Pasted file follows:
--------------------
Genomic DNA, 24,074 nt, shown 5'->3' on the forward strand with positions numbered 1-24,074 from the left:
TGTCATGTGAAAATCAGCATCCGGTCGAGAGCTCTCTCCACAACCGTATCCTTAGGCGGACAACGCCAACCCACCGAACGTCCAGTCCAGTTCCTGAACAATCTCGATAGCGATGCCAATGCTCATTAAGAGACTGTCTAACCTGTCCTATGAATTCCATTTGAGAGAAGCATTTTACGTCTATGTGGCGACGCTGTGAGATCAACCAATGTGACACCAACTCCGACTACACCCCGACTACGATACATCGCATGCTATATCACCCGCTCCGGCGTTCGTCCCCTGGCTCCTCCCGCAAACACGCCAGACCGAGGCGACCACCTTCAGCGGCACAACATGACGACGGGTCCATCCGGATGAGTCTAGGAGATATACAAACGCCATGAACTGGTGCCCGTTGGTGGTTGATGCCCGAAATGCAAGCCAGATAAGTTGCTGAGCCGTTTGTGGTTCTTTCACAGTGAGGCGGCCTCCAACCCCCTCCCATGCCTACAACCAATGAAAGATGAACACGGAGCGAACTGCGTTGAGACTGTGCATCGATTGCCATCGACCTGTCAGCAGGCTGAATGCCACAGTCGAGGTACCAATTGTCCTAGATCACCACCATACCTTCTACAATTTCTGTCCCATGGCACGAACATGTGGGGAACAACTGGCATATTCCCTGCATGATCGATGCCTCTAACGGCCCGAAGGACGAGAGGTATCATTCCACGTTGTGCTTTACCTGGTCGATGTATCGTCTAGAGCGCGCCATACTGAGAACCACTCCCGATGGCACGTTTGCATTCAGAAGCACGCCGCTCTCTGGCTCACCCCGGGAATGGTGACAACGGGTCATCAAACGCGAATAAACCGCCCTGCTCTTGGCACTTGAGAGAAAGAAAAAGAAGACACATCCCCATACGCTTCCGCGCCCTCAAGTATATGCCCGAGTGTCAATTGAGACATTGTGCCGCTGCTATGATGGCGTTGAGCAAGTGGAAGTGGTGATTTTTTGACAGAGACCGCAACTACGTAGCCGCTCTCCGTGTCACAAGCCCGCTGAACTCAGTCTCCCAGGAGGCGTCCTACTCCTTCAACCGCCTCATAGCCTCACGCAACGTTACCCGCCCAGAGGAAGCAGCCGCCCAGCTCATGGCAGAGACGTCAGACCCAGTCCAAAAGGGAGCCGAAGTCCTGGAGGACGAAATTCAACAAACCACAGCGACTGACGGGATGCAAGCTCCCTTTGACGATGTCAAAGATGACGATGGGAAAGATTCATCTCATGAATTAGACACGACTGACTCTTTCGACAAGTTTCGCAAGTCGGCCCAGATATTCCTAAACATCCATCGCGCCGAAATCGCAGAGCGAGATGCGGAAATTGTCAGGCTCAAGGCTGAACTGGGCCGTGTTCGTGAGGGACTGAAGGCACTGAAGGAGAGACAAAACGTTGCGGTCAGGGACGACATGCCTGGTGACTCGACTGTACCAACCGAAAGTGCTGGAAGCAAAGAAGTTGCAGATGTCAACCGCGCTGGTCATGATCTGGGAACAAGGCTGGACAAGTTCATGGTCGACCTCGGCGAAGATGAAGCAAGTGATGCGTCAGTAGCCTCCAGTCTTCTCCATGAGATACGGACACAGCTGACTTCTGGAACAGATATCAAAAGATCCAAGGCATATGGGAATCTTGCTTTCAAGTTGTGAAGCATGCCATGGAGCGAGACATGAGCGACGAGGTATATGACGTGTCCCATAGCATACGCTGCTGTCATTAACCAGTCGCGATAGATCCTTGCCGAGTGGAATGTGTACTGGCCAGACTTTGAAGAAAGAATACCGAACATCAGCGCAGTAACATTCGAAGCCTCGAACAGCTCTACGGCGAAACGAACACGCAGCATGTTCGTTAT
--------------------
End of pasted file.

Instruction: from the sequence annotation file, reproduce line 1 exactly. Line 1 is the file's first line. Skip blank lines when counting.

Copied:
Genomic DNA, 24,074 nt, shown 5'->3' on the forward strand with positions numbered 1-24,074 from the left: